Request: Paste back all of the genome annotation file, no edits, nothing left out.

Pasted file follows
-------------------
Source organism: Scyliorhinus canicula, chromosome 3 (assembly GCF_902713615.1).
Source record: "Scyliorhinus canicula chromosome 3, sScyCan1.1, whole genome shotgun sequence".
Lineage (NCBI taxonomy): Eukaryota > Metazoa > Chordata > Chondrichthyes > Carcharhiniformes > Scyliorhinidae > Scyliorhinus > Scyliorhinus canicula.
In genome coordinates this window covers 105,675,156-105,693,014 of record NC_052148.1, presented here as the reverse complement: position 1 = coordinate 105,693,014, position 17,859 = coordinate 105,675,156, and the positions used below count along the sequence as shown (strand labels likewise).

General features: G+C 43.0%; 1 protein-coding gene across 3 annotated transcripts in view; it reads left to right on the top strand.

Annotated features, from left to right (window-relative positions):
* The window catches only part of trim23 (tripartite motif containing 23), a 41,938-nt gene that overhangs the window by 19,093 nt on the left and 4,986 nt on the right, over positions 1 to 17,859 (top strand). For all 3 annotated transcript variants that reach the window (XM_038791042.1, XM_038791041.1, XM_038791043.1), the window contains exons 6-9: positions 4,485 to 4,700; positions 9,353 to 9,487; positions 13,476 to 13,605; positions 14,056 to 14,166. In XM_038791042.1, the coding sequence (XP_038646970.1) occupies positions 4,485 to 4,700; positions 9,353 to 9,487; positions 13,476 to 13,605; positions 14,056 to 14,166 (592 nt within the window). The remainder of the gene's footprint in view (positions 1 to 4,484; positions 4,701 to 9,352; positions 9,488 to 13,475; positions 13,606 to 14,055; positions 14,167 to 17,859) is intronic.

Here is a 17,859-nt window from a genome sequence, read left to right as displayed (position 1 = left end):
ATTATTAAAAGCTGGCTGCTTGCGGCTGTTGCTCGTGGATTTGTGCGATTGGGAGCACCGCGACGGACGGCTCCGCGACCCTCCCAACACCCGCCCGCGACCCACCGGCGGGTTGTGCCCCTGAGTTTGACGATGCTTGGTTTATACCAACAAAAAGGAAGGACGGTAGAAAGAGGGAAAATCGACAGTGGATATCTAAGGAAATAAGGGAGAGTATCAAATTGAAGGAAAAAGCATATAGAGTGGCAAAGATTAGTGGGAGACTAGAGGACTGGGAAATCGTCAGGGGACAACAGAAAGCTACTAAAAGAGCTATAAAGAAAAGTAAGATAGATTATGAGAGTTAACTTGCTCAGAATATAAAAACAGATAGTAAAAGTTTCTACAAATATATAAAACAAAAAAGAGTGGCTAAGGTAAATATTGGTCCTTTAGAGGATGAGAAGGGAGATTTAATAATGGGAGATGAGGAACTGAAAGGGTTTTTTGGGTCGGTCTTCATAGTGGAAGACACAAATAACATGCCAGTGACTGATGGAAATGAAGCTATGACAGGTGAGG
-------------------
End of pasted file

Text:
Source organism: Scyliorhinus canicula, chromosome 3 (assembly GCF_902713615.1).
Source record: "Scyliorhinus canicula chromosome 3, sScyCan1.1, whole genome shotgun sequence".
Lineage (NCBI taxonomy): Eukaryota > Metazoa > Chordata > Chondrichthyes > Carcharhiniformes > Scyliorhinidae > Scyliorhinus > Scyliorhinus canicula.
In genome coordinates this window covers 105,675,156-105,693,014 of record NC_052148.1, presented here as the reverse complement: position 1 = coordinate 105,693,014, position 17,859 = coordinate 105,675,156, and the positions used below count along the sequence as shown (strand labels likewise).

General features: G+C 43.0%; 1 protein-coding gene across 3 annotated transcripts in view; it reads left to right on the top strand.

Annotated features, from left to right (window-relative positions):
* The window catches only part of trim23 (tripartite motif containing 23), a 41,938-nt gene that overhangs the window by 19,093 nt on the left and 4,986 nt on the right, over positions 1 to 17,859 (top strand). For all 3 annotated transcript variants that reach the window (XM_038791042.1, XM_038791041.1, XM_038791043.1), the window contains exons 6-9: positions 4,485 to 4,700; positions 9,353 to 9,487; positions 13,476 to 13,605; positions 14,056 to 14,166. In XM_038791042.1, the coding sequence (XP_038646970.1) occupies positions 4,485 to 4,700; positions 9,353 to 9,487; positions 13,476 to 13,605; positions 14,056 to 14,166 (592 nt within the window). The remainder of the gene's footprint in view (positions 1 to 4,484; positions 4,701 to 9,352; positions 9,488 to 13,475; positions 13,606 to 14,055; positions 14,167 to 17,859) is intronic.

Here is a 17,859-nt window from a genome sequence, read left to right as displayed (position 1 = left end):
ATTATTAAAAGCTGGCTGCTTGCGGCTGTTGCTCGTGGATTTGTGCGATTGGGAGCACCGCGACGGACGGCTCCGCGACCCTCCCAACACCCGCCCGCGACCCACCGGCGGGTTGTGCCCCTGAGTTTGACGATGCTTGGTTTATACCAACAAAAAGGAAGGACGGTAGAAAGAGGGAAAATCGACAGTGGATATCTAAGGAAATAAGGGAGAGTATCAAATTGAAGGAAAAAGCATATAGAGTGGCAAAGATTAGTGGGAGACTAGAGGACTGGGAAATCGTCAGGGGACAACAGAAAGCTACTAAAAGAGCTATAAAGAAAAGTAAGATAGATTATGAGAGTTAACTTGCTCAGAATATAAAAACAGATAGTAAAAGTTTCTACAAATATATAAAACAAAAAAGAGTGGCTAAGGTAAATATTGGTCCTTTAGAGGATGAGAAGGGAGATTTAATAATGGGAGATGAGGAACTGAAAGGGTTTTTTGGGTCGGTCTTCATAGTGGAAGACACAAATAACATGCCAGTGACTGATGGAAATGAAGCTATGACAGGTGAGG